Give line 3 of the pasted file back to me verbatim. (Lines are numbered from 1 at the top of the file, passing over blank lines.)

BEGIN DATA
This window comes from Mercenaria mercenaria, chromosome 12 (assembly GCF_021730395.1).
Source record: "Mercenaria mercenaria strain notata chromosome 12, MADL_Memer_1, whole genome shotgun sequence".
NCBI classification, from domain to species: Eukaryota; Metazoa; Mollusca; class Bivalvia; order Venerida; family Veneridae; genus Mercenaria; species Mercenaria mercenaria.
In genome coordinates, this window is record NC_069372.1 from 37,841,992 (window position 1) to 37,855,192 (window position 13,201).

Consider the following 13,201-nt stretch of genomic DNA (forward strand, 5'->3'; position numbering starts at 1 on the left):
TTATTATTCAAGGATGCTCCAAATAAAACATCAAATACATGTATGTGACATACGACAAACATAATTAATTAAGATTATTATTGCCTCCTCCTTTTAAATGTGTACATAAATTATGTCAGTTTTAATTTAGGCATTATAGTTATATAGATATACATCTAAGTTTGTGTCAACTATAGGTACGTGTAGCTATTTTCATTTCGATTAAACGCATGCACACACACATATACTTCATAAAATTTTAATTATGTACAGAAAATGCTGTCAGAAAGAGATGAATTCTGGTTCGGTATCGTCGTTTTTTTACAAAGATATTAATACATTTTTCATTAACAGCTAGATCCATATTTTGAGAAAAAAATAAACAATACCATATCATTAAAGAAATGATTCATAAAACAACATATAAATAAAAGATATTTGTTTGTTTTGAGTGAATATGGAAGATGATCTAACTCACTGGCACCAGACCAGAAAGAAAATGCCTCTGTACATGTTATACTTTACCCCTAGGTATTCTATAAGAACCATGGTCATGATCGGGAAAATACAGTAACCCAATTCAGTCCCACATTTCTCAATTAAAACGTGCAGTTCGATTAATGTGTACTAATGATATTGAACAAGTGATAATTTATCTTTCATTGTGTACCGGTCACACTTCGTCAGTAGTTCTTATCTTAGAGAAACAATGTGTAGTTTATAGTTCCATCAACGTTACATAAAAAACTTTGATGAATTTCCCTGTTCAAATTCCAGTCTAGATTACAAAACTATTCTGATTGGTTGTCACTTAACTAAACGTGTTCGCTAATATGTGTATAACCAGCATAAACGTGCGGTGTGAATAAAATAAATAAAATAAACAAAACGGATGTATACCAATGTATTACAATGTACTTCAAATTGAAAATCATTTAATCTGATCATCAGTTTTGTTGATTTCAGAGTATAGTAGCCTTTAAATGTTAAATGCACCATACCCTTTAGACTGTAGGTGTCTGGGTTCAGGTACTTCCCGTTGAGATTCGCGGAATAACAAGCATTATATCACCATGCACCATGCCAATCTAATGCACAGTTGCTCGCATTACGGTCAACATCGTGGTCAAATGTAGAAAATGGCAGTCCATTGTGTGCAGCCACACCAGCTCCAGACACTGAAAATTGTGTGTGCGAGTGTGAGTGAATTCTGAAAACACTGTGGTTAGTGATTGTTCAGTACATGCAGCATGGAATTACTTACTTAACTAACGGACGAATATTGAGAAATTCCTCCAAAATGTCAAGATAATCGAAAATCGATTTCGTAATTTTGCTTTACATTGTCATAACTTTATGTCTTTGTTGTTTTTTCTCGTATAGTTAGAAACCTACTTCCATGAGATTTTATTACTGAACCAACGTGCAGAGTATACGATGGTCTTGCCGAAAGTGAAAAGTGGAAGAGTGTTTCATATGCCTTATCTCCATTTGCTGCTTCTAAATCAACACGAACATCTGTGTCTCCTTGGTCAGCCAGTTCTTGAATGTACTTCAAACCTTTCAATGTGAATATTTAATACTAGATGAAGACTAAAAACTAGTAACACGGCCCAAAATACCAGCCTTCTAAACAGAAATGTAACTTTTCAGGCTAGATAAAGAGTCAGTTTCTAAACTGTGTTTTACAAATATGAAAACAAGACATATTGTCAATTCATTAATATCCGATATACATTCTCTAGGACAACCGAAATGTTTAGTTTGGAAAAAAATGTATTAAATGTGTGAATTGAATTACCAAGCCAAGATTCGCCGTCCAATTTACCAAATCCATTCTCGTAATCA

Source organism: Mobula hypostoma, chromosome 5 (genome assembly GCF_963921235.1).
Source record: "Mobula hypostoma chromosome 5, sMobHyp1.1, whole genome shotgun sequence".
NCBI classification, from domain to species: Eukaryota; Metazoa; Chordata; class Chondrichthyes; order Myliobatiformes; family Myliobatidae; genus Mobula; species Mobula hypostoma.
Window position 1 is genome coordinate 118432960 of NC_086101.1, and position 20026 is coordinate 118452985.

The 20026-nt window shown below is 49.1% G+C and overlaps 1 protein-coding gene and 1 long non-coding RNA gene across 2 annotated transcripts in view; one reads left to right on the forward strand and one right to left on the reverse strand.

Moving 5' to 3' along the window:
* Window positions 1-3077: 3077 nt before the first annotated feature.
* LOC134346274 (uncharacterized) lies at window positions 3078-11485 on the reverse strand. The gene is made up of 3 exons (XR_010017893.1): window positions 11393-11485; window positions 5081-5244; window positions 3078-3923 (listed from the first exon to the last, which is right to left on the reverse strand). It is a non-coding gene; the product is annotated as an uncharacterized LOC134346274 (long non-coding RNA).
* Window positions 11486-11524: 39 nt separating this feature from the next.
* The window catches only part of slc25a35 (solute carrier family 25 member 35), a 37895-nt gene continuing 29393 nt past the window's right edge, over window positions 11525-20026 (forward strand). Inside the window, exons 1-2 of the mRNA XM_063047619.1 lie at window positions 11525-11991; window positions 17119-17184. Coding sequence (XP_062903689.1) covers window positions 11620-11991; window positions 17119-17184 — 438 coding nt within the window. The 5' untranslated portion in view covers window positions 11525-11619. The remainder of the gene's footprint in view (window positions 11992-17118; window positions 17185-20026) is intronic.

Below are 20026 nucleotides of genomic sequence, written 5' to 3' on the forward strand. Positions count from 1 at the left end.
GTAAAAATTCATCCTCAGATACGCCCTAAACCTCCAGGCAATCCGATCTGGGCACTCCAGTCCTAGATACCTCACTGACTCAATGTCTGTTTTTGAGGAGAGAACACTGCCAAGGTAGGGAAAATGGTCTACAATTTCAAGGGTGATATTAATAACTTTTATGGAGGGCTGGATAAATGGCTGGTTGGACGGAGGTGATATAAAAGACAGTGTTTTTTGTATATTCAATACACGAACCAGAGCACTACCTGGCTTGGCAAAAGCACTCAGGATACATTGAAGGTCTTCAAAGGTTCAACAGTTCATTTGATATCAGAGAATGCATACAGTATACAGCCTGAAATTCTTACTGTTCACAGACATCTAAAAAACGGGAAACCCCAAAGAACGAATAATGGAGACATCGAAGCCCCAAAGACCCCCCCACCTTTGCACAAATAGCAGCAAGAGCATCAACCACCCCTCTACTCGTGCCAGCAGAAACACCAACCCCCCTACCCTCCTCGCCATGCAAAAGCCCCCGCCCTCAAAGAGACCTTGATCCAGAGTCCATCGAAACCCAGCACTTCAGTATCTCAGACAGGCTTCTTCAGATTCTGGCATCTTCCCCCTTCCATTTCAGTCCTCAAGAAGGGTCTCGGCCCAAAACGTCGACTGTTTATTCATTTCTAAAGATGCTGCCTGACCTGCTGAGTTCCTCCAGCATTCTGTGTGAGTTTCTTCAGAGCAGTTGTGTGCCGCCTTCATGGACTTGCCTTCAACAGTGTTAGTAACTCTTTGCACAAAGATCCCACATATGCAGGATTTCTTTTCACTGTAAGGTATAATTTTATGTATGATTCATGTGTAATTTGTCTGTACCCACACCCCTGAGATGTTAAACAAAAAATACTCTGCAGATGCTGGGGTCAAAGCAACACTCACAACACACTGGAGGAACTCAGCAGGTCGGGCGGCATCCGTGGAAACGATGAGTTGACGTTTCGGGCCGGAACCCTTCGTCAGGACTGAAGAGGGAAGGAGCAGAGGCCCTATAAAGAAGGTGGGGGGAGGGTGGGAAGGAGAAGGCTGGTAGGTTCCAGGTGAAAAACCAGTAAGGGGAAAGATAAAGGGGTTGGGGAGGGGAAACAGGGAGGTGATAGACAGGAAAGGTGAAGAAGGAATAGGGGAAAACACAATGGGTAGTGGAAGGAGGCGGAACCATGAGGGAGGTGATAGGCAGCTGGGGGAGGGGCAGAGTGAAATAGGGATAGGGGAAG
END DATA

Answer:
NCBI classification, from domain to species: Eukaryota; Metazoa; Mollusca; class Bivalvia; order Venerida; family Veneridae; genus Mercenaria; species Mercenaria mercenaria.